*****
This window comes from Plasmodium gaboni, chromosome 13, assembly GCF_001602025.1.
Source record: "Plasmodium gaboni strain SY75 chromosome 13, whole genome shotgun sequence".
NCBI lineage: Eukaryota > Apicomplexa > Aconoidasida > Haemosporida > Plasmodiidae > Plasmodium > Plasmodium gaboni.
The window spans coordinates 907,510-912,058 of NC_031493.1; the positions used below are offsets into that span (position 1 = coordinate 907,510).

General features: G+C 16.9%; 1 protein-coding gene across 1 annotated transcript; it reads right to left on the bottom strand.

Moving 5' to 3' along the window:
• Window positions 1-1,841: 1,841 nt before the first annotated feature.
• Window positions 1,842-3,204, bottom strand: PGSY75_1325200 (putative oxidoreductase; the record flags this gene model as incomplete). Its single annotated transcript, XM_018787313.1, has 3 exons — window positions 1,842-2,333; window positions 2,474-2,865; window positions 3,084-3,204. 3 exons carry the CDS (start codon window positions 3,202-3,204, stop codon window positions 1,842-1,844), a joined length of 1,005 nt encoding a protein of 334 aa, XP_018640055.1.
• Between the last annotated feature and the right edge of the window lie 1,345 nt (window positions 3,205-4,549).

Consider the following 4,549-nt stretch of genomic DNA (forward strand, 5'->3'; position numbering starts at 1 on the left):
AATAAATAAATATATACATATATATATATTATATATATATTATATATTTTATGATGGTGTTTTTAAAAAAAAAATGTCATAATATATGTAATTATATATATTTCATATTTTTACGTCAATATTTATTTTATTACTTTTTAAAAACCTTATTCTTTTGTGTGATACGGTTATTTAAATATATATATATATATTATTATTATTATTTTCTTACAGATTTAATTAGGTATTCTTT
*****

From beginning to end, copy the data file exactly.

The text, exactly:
This window comes from Plasmodium gaboni, chromosome 13, assembly GCF_001602025.1.
Source record: "Plasmodium gaboni strain SY75 chromosome 13, whole genome shotgun sequence".
NCBI lineage: Eukaryota > Apicomplexa > Aconoidasida > Haemosporida > Plasmodiidae > Plasmodium > Plasmodium gaboni.
The window spans coordinates 907,510-912,058 of NC_031493.1; the positions used below are offsets into that span (position 1 = coordinate 907,510).

General features: G+C 16.9%; 1 protein-coding gene across 1 annotated transcript; it reads right to left on the bottom strand.

Moving 5' to 3' along the window:
• Window positions 1-1,841: 1,841 nt before the first annotated feature.
• Window positions 1,842-3,204, bottom strand: PGSY75_1325200 (putative oxidoreductase; the record flags this gene model as incomplete). Its single annotated transcript, XM_018787313.1, has 3 exons — window positions 1,842-2,333; window positions 2,474-2,865; window positions 3,084-3,204. 3 exons carry the CDS (start codon window positions 3,202-3,204, stop codon window positions 1,842-1,844), a joined length of 1,005 nt encoding a protein of 334 aa, XP_018640055.1.
• Between the last annotated feature and the right edge of the window lie 1,345 nt (window positions 3,205-4,549).

Consider the following 4,549-nt stretch of genomic DNA (forward strand, 5'->3'; position numbering starts at 1 on the left):
AATAAATAAATATATACATATATATATATTATATATATATTATATATTTTATGATGGTGTTTTTAAAAAAAAAATGTCATAATATATGTAATTATATATATTTCATATTTTTACGTCAATATTTATTTTATTACTTTTTAAAAACCTTATTCTTTTGTGTGATACGGTTATTTAAATATATATATATATATTATTATTATTATTTTCTTACAGATTTAATTAGGTATTCTTT